As metropolitan areas try to attract Creative Class occupations in order to succeed within the knowledge economy, it is necessary to analyze the relationships between the Creative Class, innovation, production and population across geographies. When examining the growth of place, population and GDP are generally cited as being two interrelated metrics, as an increase in one is thought to lead to an increase in the other, and vice versa. Metropolitan areas are becoming increasingly complex and diverse, but as this Insight will demonstrate, there is, in fact, relatively no clear relationship between GDP growth and population growth. The data for this Insight was compiled by Jose Lobo and includes population and GDP growth rates across every U.S. metro, from 2001–2011.
Population growth and GDP growth are often cited as being interrelated, as increases in population will lead to greater GDP production, or as GDP grows within a region, this will attract people to migrate there (as there is a perceived better standard of living in areas where GDP is growing). However, this is not the case, as new research by Lobo/the MPI suggests there is no direct relationship found within U.S. metros between population and GDP growth. A complex relation of many factors from amenities and tolerance, to entrepreneurship and technology lead to population and GDP growth. To analyse the geographic relationships between the metro population and GDP growth rates, we split each variable across four quartiles and examined where these intersect, displayed in Exhibit 1. This allows the map to demonstrate whether there is a relationship between population and GDP growth or population and GDP decline, or not. The metros with the highest growth were put into Q4, and the lowest were put into Q1. The metros with very high GDP and population growth are shaded dark blue, falling within Q4 for both high population and GDP growth. The metros with the smallest growth in both categories are shaded dark red.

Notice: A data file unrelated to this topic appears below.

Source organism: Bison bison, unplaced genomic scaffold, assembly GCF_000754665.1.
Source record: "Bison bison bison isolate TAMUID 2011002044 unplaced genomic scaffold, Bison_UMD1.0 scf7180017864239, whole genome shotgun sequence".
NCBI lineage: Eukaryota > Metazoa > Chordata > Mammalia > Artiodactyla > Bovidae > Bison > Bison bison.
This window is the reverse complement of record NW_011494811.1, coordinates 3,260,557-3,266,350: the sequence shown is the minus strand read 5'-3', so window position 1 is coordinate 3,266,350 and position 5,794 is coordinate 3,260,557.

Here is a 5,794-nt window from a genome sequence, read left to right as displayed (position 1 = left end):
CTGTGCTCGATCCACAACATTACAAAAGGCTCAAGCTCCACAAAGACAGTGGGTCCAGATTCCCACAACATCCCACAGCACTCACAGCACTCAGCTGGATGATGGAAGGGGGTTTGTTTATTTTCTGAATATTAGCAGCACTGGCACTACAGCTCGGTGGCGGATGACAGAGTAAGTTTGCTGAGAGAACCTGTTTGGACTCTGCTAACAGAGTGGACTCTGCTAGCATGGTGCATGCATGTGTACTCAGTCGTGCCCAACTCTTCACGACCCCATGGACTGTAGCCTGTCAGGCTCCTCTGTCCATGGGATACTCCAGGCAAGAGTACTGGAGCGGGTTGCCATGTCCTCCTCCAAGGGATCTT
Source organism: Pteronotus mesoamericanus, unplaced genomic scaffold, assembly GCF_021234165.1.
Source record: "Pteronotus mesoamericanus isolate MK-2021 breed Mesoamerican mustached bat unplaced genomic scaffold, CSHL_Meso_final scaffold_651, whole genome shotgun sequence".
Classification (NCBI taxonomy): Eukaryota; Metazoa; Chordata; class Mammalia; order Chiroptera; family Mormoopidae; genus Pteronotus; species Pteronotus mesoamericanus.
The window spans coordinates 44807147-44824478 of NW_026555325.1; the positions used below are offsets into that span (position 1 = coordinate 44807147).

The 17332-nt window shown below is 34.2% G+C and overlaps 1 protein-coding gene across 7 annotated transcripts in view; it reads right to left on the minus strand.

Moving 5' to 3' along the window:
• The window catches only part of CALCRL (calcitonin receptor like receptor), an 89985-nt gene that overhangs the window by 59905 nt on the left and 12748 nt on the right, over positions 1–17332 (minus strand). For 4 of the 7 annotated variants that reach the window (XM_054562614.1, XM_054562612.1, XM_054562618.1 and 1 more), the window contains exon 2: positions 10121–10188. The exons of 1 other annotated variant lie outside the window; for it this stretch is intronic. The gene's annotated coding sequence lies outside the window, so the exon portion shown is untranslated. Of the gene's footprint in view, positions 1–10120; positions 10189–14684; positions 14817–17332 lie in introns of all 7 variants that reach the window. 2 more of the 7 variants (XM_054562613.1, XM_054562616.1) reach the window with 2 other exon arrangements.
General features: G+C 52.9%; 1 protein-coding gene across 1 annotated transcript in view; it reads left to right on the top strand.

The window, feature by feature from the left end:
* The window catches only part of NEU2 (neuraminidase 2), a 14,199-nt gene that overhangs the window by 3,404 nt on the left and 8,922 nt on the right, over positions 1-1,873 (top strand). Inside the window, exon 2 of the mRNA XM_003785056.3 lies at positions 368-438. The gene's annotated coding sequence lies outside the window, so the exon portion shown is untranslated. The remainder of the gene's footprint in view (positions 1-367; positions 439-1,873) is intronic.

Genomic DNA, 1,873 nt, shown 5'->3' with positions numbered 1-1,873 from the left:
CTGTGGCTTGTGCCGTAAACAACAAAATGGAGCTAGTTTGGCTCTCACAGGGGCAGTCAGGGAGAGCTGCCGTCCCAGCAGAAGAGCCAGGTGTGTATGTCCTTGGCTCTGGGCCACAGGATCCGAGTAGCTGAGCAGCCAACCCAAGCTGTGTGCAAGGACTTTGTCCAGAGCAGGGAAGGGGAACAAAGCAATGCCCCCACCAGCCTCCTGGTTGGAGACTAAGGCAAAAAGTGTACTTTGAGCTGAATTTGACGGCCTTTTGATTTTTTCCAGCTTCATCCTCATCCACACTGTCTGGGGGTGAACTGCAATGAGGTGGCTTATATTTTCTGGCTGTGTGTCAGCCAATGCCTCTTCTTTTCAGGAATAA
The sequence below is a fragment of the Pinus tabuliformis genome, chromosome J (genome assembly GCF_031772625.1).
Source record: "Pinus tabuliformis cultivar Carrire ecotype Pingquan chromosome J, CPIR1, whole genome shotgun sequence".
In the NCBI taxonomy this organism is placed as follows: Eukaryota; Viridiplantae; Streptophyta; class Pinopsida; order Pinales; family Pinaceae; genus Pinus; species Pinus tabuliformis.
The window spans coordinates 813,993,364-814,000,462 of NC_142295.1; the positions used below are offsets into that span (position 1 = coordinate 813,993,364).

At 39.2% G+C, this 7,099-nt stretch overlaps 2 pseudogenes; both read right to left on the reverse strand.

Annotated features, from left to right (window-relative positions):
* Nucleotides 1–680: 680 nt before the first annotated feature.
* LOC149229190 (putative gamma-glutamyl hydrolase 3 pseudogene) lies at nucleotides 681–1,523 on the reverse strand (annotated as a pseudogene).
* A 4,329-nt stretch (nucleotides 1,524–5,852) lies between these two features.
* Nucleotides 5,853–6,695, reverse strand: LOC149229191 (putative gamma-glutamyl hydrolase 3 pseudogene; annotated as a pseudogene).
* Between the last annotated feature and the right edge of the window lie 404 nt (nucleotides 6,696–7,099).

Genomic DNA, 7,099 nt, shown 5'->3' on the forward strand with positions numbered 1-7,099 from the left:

The map illustrates that there is no simple direct correlation between population and GDP growth, as there is only a small number of metros demarcated by dark blue or dark red. Detroit and other rust belt metros do, however, form a cluster in which there is high GDP and population decline, which suggests that these areas have become the least desirable in attracting both business and people. Some of the metros that were found to have both high GDP and population growth rates include: Bakersfield, CA; Idaho Falls, ID; Midland, TX; and Huntsville, AL. For the most part though, as Exhibit 2 displays, most of the metros fall somewhere within the middle indicating that there is no direct correlation between population and GDP growth rates. When looking at some of the largest and most innovative metros, the lack of uniform correlation between population and GDP growth is shown. New York, Seattle, Washington, Los Angeles, Chicago, and San Francisco were all found to have middle of the pack growth rates for both population and GDP, with the greater of the two variables differing from metro to metro. Boston and San Jose are two metros in which the GDP growth was much higher than the population growth, while Boulder, CO experienced high GDP growth, but population decline. Two of the fastest growing metros in the U.S., Houston and Atlanta, surprisingly both had very high population growth rates, but negative GDP growth. It is surprising that an economically strong metro such as Houston, actually experienced negative GDP growth over 10 years, but this serves as an example that population growth does not always have a direct relationship on GDP growth.